Epidemiology of Staphylococcus aureus bacteremia in adults
- Vance G Fowler, Jr, MD
Vance G Fowler, Jr, MD
- Professor of Medicine
- Duke University Medical Center
- Daniel J Sexton, MD
Daniel J Sexton, MD
- Editor-in-Chief — Infectious Diseases
- Section Editor — Bacterial Infections
- Professor of Medicine
- Duke University Medical Center
Staphylococcus aureus is a leading cause of community-acquired and healthcare-associated bacteremia. The annual incidence of S. aureus bacteremia in the United States is 4 to 38 per 100,000 person-years . The 30-day all-cause mortality of S. aureus bacteremia is 20 percent .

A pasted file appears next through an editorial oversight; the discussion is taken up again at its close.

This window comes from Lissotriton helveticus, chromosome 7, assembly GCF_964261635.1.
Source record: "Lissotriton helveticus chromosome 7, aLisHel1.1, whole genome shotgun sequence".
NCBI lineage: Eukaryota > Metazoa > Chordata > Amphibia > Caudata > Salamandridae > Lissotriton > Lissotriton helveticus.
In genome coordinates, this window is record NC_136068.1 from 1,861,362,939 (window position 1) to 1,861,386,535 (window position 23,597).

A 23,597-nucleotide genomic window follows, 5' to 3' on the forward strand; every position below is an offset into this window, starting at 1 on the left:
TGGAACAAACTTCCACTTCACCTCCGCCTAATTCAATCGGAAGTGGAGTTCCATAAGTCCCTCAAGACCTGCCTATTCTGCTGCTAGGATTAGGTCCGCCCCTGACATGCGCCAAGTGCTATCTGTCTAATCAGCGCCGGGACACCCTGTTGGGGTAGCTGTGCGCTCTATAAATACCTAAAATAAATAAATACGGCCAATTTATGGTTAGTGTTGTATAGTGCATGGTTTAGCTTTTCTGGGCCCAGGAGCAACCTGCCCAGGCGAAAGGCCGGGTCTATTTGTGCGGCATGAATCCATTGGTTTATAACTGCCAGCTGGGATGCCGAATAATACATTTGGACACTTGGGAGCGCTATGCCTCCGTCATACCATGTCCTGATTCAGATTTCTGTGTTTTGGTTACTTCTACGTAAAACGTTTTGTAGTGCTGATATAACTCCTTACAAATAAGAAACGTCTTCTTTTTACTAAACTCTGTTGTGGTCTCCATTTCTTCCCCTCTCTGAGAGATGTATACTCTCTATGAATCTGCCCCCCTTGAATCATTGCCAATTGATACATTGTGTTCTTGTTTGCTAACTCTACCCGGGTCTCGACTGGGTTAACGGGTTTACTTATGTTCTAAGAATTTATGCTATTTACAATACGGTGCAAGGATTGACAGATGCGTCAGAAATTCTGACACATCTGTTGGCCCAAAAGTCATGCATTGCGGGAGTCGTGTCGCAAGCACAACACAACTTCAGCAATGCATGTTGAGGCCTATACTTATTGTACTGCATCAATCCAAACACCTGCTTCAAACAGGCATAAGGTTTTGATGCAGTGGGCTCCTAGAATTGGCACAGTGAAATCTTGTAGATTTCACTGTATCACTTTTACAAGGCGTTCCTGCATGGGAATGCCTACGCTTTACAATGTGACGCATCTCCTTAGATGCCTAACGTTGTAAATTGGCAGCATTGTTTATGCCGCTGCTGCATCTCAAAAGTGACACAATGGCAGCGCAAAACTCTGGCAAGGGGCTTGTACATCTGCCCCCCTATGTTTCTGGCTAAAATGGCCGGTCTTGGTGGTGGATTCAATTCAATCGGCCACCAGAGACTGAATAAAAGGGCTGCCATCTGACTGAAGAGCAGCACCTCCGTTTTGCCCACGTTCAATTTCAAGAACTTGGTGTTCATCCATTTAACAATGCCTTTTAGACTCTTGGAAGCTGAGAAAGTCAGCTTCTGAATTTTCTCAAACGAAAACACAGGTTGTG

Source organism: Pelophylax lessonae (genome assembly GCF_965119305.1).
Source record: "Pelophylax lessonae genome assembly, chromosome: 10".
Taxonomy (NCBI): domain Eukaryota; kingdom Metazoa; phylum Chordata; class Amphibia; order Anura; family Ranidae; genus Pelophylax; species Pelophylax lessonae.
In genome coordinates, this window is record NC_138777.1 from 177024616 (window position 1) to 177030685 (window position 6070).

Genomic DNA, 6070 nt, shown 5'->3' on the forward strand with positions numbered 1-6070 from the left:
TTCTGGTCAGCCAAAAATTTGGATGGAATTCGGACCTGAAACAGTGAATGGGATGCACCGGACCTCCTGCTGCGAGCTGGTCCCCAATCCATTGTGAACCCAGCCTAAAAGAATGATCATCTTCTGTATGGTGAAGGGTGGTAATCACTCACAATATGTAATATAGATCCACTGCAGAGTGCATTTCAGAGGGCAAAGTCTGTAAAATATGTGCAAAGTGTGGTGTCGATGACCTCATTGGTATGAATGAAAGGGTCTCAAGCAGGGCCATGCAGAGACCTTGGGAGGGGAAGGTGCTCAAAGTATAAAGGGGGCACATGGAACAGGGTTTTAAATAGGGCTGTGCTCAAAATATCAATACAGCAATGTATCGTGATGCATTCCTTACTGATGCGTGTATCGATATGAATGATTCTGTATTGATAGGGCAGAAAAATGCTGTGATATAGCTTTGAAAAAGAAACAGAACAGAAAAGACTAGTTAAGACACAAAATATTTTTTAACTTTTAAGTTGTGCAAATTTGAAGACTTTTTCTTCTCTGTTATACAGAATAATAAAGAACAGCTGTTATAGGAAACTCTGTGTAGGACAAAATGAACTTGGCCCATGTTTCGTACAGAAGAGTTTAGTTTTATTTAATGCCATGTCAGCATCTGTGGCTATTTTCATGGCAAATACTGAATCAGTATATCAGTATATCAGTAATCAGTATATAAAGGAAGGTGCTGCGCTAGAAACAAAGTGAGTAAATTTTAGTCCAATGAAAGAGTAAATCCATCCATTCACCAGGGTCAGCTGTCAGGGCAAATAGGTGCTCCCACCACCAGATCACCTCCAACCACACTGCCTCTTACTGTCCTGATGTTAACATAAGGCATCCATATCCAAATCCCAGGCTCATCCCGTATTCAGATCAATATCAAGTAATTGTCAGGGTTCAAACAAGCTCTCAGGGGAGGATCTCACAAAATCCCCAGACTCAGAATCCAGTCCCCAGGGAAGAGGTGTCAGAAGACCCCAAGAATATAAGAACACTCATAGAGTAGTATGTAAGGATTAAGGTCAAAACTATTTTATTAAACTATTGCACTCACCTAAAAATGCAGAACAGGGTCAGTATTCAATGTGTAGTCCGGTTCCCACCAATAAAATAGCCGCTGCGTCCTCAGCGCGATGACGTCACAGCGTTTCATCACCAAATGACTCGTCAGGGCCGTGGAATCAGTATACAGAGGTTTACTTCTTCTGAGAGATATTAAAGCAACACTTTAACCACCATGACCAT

The epidemiology of and risk factors for S. aureus bacteremia (SAB) in adults will be reviewed here. The treatment of SAB is discussed separately. (See "Clinical approach to Staphylococcus aureus bacteremia in adults".)
Bacteremia due to S. aureus can be classified into three categories :
●Healthcare associated, hospital onset (ie, nosocomial)
●Healthcare associated, community onset
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